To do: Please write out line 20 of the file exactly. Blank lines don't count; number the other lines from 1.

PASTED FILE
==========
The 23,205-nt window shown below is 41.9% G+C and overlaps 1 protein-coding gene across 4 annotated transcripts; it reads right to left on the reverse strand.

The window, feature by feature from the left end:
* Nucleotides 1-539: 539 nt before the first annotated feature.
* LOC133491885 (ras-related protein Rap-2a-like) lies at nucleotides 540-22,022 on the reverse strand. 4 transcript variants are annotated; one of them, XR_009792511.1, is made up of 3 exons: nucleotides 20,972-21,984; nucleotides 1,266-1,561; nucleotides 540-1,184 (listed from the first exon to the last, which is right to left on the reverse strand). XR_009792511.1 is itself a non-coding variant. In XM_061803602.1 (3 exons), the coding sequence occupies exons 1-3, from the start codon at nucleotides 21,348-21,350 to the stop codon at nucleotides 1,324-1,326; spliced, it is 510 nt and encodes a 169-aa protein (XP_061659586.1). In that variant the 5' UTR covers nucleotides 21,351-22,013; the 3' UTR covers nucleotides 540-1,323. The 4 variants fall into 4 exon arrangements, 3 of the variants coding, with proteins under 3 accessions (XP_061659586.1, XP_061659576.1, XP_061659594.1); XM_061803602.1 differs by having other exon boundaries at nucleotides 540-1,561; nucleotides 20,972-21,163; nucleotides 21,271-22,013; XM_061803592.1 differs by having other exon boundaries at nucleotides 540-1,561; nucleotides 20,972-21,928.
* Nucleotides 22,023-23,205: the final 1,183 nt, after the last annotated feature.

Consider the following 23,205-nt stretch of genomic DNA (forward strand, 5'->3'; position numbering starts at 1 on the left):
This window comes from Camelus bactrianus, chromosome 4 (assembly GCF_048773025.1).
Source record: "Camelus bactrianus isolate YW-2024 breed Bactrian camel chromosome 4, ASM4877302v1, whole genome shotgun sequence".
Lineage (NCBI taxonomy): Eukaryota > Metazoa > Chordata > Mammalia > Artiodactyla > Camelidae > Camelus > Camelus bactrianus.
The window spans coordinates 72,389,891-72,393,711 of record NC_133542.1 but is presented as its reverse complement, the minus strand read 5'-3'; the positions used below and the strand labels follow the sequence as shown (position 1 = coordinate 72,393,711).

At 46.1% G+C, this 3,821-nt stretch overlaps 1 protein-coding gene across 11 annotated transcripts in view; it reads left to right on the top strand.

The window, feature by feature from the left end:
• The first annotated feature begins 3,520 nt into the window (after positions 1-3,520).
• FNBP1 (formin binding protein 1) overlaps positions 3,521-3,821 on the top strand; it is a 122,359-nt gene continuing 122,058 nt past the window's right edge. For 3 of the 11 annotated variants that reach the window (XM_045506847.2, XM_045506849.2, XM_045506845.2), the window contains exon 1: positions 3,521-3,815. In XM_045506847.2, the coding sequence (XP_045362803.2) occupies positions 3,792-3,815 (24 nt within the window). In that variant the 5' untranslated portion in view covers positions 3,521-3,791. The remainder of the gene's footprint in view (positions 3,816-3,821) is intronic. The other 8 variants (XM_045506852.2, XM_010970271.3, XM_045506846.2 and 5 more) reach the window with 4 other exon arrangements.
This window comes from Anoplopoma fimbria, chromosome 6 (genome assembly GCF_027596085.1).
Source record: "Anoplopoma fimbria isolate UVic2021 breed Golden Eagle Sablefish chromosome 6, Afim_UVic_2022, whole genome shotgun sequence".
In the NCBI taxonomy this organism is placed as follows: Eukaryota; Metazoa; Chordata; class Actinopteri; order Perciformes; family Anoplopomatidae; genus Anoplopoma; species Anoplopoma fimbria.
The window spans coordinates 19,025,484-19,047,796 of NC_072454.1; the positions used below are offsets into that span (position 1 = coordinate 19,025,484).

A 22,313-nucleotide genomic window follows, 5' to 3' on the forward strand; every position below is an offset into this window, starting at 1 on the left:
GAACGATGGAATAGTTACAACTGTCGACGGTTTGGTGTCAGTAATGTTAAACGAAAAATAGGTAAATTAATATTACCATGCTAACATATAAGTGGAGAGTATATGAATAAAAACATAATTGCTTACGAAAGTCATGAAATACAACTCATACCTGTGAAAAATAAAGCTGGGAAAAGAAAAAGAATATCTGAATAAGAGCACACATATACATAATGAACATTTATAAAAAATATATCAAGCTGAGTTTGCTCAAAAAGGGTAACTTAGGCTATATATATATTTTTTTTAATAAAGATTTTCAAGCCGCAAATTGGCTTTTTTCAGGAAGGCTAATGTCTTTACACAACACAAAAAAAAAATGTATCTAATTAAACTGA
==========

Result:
GAACGATGGAATAGTTACAACTGTCGACGGTTTGGTGTCAGTAATGTTAAACGAAAAATAGGTAAATTAATATTACCATGCTAACATATAAGTGGAGAGTATATGAATAAAAACATAATTGCTTACGAAAGTCATGAAATACAACTCATACCTGTGAAAAATAAAGCTGGGAAAAGAAAAAGAATATCTGAATAAGAGCACACATATACATAATGAACATTTATAAAAAATATATCAAGCTGAGTTTGCTCAAAAAGGGTAACTTAGGCTATATATATATTTTTTTTAATAAAGATTTTCAAGCCGCAAATTGGCTTTTTTCAGGAAGGCTAATGTCTTTACACAACACAAAAAAAAAATGTATCTAATTAAACTGA